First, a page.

The new kid on the block is – Agave Nectar.  This contains 20 calories per teaspoon and is found in cereals, yogurt and added to tea.  The nectar is a product of the agave cactus, and its taste and texture are similar to honey.  It does not contain as many antioxidants as honey, but it contains approximately the same amount of calories.  Agave, however, is sweeter than sugar, so proponents argue that you can use less to get similar sweetness.

Agave nectar contains more fructose than table sugar, which, according to a recent study, means it is less likely to cause a spike in blood sugar but could be more likely to reduce your metabolism and insulin sensitivity.


Sugar substitutes are loosely considered any sweetener that you use instead of regular table sugar.  Artificial sweeteners are the most common type of sugar substitute.

So let’s look at the grand-daddy of artificial sweeteners – Saccharine.  I remember the days when saccharine was a little white tablet my mom and aunt put in their coffee.  It would fizz up when it was added.  And you can forget the bitter-sweet after-taste of the original Fresca or Tab diet drinks (sweetened with saccharine).  These days saccharine is known as Sweet-n-Low.  It has 0 calories and is commonly found in drinks, canned goods and candy.

Saccharin got a bad rep because rat studies in the early 1970’s found a link between consuming saccharin and bladder cancer.  This prompted the U.S. Congress to mandate in 1981 that all foods containing it bear a warning label.  Later studies showed that these results occurred in MALE rats (not humans) and further research has shown that male rats have a particular predisposition to bladder cancers.  The Centre for Science in the Public Interest (CSPI) states “the cancer risks are not something that an individual person should worry about”.

Nutrasweet and Equal are examples of products containing – Aspartame.  Aspartame has 0 calories and is most commonly found in drinks, gum, yogurt and cough drops.  One of the most studied artificial sweeteners is aspartame.  It has been accused of causing everything from weight gain to cancer.  Howver, since being approved in 1981, studies have found no convincing evidence and the World Health Organization as well as the American Diabetic Association say aspartame poses no threats.  The CSPI says “the only caveat is aspartame in people with a rare disorder known as phenylketonuria (PKU), who are unable to metabolize phenylalanine.  This is an inherited, genetic disorder and PKU is detected at birth through a mandatory screening process.  Some people, particularly those prone to migraines may develop headaches after consuming foods sweetened with aspartame.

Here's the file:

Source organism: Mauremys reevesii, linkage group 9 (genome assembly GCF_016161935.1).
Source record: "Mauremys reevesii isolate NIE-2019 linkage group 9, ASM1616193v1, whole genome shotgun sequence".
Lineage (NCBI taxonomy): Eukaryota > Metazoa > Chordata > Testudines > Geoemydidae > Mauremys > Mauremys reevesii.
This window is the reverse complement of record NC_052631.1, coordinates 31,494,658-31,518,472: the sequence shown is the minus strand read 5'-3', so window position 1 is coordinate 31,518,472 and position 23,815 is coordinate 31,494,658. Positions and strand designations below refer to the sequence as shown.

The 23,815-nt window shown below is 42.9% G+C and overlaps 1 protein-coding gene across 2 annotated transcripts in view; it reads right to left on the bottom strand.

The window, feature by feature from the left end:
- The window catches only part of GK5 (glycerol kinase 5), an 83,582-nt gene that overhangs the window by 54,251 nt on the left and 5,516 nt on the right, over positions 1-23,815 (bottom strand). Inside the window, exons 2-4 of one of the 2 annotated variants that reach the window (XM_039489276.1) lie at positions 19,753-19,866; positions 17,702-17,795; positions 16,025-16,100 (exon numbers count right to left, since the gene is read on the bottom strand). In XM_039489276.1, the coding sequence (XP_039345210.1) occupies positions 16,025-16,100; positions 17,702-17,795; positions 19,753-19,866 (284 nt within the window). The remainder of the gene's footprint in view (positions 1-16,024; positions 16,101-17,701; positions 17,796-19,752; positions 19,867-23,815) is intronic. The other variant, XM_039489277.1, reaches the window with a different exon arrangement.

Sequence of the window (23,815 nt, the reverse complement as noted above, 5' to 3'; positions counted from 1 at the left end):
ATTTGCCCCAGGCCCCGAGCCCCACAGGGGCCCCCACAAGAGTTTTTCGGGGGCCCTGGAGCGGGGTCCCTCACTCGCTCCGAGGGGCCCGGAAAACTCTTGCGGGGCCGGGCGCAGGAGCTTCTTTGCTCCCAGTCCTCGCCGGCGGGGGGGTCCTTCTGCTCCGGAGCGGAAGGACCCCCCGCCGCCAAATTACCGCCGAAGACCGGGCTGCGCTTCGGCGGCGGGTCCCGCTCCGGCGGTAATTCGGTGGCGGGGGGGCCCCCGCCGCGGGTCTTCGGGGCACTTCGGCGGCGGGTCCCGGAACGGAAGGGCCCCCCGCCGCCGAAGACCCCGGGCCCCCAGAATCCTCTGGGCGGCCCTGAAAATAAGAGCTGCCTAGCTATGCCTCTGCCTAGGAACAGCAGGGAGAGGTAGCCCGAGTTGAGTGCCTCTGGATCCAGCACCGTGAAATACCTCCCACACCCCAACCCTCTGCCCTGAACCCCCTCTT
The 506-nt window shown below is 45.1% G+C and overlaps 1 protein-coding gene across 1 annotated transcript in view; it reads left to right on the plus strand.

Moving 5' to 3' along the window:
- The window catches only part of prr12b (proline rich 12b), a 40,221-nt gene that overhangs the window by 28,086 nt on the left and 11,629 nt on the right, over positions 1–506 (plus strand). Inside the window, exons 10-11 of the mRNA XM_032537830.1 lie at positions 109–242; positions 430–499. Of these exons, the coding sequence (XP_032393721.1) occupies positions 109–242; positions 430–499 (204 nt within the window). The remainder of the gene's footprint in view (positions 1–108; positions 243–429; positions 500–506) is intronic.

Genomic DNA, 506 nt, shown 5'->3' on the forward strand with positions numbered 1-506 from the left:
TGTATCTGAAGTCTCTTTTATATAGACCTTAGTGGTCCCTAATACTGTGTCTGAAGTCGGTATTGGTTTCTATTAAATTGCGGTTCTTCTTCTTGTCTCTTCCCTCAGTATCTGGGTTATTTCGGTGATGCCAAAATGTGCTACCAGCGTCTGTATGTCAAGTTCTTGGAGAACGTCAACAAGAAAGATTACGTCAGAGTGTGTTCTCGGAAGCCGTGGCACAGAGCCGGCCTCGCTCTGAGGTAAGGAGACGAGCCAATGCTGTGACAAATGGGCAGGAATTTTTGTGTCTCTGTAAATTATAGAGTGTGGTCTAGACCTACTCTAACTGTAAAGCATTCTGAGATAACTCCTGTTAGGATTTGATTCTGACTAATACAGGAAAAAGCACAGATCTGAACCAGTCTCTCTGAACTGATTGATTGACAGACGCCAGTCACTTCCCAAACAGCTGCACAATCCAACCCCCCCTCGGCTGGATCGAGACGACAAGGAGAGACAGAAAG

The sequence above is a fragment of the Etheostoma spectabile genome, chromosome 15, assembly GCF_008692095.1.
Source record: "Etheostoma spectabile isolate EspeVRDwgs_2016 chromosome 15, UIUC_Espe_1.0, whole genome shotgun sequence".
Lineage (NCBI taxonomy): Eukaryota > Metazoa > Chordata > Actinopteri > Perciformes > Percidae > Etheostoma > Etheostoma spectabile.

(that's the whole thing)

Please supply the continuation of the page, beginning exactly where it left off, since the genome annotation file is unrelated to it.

Another fairly recent addition to the artificial sweetener shelf is Truvia that contains – Rebiana.  It also contains 0 calories and is found in diet drinks, yogurts, and sold in individual packets.  Derived from the stevia plant, rebiana is deemed the natural alternative to artificial sweeteners.  Although crude stevia extracts are not approved by the FDA, refined stevia products such as Truvia are generally regarded as safe.

However – a group of UCLA toxicologists wrote a letter to the FDA stating several (but not all) of their lab tests showed the sweetener to cause mutations and DNA damage and urged further testing.  Until further testing, be mindful of the amount you’re consuming.

And we move on to – Stevia.  A shrub native to Paraguay and a member of the sunflower family, Stevia is a herb that is 300 times sweeter than sugar.  In North America, the safety, efficacy and acceptability of Stevia as an ingredient in natural health products or as a sweetener food additive are currently the subject of much debate.  Evidence suggests that Stevia and its isolates may be present a risk to pregnant women, children and those who have low blood pressure.  As a result, the labels of Stevia-containing natural health products are required to carry warnings.

Rapidly becoming the most popular sweetener on the market is Splenda that contains – Sucralose.  It contains 0 calories.  As it says on the label, sucralose – which has been around since 1998 and is used in ice cream, sauces, and jellies – is made from sugar and tastes closest to the real thing.  To create it, food chemists substitute chlorine atoms for three hydrogen-oxygen groups on the sucrose molecule.  The switch makes Splenda a tongue-tingling 600 times sweeter than sugar.  Splenda is not affected by heat and retains its sweetness in hot beverages, baked goods, and processed foods.  This has some advantages.